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Ratings and Reviews by sushabye

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Hexteria Skaxis Qiameth, by Gabriel Floriano
Nothing to see here, November 14, 2017
Presents the concept that people's thoughts can be shaped by their language. Yes, its the Sapir-Whorf Hypothesis as seen in the 2016 film "Arrival". So, what cool narrative does this game wrap around the central idea? Well, none. It simply presents a variation of that idea, gives you some clickable links to play with, and sits back. Job done? Not for me. It needed more than just some nice mock-19th century writing to engage me. A beginning, middle and end would help.

Harmonia, by Liza Daly
Beautifully presented but predictable, November 14, 2017
I can't fault the style: the "annotated manuscript" look and feel is incredibly seductive. Unfortunately, the actual story it's seducing you into is less impressive. A university professor has gone missing while investigating some tunnels under the school. His journal reveals an obsession with an author of a time-travel novel from 100 years ago. You've been brought in as his substitute, and start scouring his journals for clues. Meanwhile, his assistant has been following you around.... If you can't already guess where this is leading, you might get some enjoyment out of this. For me, everything felt utterly, utterly predicable. I could pretty much guess every beat of this story, all the way down to the final "choice": which is the only meaningful choice in the game, the story being highly linear. Still, great presentation though, and I learnt something about "utopian literature", a term I had never heard before.

The Unofficial Sea-Monkey(R) Simulation, by B.J. Best
Strangely familiar, November 13, 2017
A sea-monkey management simulator in Twine. Or is it? Maybe that's just the player's way of distracting themselves from the familial neglect/abuse situation going on around him. There's a good idea here, and that idea is called Ultra Business Tycoon III by Porpentine. Swap a business-sim computer game for a sea-monkey tank as the focus of the player-character kid's attention, and this is virtually the same thing. It's reasonably well-written nevertheless, and I like the meta-narrative explaining the need to replay over and over to get all the endings, but still, Porpentine did it better.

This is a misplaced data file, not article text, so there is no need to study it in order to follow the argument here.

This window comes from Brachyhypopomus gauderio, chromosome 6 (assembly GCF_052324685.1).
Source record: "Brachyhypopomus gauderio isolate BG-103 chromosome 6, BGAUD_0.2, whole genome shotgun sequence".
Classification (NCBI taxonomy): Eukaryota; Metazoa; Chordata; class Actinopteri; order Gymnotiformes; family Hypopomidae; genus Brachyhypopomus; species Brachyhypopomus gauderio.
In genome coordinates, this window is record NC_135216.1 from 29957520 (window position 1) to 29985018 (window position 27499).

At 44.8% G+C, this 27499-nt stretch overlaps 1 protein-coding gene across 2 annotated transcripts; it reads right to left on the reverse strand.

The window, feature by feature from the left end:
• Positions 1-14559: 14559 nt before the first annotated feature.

The Owl Consults, by Thomas Mack, Nick Mathewson, and Cidney Hamilton
The Owl Disappoints, November 13, 2017
You are a consultant to super-villains, guiding them step-by-step over the phone. You have two lines, and can switch between the two characters at will. This is all very original, very clever stuff, a great setup, with fun writing. Unfortunately, the game is marred by implementation difficulties: levers that should be off being described as "on", buttons that should be switch on being described as "off". Which makes actually playing and solving the puzzles very difficult. Even if that was fixed, it would still be far too hard. Looking at the hint system reveals jumps in logic that no reasonable player could guess. I wanted to like this one, but it threw too many hurdles in my way. Disappointing.

My night, by Ivsaez
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A Walk In The Park, by Extra Mayonnaise
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Something, by Linus Lekander
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Black Marker, by Michael Kielstra
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The Murder in the Fog, by Xiao Ru
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Mikayla's Phone, by Mikayla Corolik
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